Monday, May 12, 2014
Aaahhh... the final (?) chapter in the Dr. Octagon quadrilogy - a direct response to the hack-and-slash production of The Return Of... a year before. With original Dooom producer KutMasta Kurt back at the helm, Kool Keith resurrects his other psychotic surgeon to finally "put the clamp" on his alter ego and be done with the strange mess the Dr. Octagon character created. The introspective "R.I.P. Dr. Octagon" isn't some token hip-hop song, it's a completely pissed-off dismissal of the whole persona tinged with anger, regret and general fucking irritation at the music industry. It's direct and to the point, Keith unapologetically drops names and labels with a refreshing snicker. He's just as surprised to see the monster he created and only happy enough to kill him off - the recording of Dr. Dooom 2 must have been insanely cathartic. As far as the other music on the album, it picks up right where First Come, First Served left off, minimalist downbeats accompanying sweetly gruesome rhymes. The themes are familiar: the stalker anthem "I Followed You", murder, violence, shitty deadbeat life in the ghetto, you name it. There's a humorous intro entitled "Simon" as well, a scathing attack on American Idol and its cocksure ringleader. I'd love to see someone try to qualify next season with that...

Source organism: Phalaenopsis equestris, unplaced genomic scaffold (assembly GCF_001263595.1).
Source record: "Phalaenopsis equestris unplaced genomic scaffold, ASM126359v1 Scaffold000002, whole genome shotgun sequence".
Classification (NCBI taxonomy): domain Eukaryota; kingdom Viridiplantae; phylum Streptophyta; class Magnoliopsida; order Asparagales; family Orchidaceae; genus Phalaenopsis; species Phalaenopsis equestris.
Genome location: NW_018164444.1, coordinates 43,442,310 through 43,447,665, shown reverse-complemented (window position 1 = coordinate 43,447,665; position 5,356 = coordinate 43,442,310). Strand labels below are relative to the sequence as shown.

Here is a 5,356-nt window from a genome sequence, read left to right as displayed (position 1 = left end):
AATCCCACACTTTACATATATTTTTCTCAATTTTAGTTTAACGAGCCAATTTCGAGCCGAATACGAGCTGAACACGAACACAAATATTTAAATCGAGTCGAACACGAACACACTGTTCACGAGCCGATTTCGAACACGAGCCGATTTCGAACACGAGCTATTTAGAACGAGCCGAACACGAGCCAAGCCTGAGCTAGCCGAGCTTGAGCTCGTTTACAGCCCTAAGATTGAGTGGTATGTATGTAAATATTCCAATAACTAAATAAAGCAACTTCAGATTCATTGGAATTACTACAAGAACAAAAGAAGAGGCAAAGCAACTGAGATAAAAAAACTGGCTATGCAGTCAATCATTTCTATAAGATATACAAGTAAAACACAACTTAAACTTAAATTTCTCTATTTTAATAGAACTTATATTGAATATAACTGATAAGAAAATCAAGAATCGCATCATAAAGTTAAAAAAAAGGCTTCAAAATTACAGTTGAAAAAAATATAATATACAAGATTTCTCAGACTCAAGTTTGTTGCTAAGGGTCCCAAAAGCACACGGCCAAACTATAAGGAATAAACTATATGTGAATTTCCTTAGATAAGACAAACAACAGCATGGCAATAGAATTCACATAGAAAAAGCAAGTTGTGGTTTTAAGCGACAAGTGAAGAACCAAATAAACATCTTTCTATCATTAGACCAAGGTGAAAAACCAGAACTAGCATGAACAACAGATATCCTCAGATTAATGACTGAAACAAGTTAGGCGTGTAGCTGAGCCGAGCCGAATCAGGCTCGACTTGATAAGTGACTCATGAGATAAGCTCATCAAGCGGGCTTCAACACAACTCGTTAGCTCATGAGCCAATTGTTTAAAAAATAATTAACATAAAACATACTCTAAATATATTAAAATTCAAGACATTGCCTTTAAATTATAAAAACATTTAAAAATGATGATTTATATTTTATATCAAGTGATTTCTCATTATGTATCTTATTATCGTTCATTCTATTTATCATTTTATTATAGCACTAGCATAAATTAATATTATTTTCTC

Saturday, May 10, 2014
After a nearly 10-year hiatus, Dr. Octagon finally arose from the dead, albeit on an album significantly different in style and creation from the original. The project began in 2002, Kool Keith partnered with unknown producer Fanatik J, hoping to replicate the debut gold discovered with Dan "The Automator" Nakamura on Dr. Octagonecologyst years before. Unfortunately lightning did not strike twice - Keith and Fanatik split after a year due to contract disputes. The album was shelved until rights were sold to the production trio of One-Watt Sun, who completely rebuilt the album and removed any involvement Fanatik J had in its creation. By this point Kool Keith was barely involved in the project - he recorded vocals for only three songs (not ironically, the 3 best on the record) and sent in some lyric outtakes from years past - giving the producers the green light to edit them in as they found fit. The result? Well, it isn't terrible but if you expecting a cut-and-dry Dr. Octagonecologyst II you'll be disappointed. The beats are odd European-styled house grooves, not the laid back funk you'd expect from most of Keith's catalog. It works OK and there's evidently a whole back story throughout the record for those who want to decipher the lyrics line by line. My favorite track is the trippy scratch ditty "Jumpstart" which is probably the closest sounding thing to Octagon's first record. Worth a listen just because, hey, it's Kool Keith but not for much else.
Friday, May 9, 2014
With a Photoshop 4.0 cover like that you know you're in for something special. 32 seconds into First Come, First Served Dr. Octagon is murdered by a new nemesis, the cannibalistic serial killer Dr. Dooom. Kool Keith serves up another epic 70 minutes of fucked-up horror-laced hip-hop (it's too tripped out to simply call it "horrorcore") under a new alias. As fare as the production - it's a worthwhile attempt to replicate the sound of Dr. Octagonecologyst by new producer KutMasta Kurt. At times some of the beats sound a little thin but all in all it's solid. "Neighbors Next Door" and "Side Line" are personal faves. Enjoy.
Thursday, May 8, 2014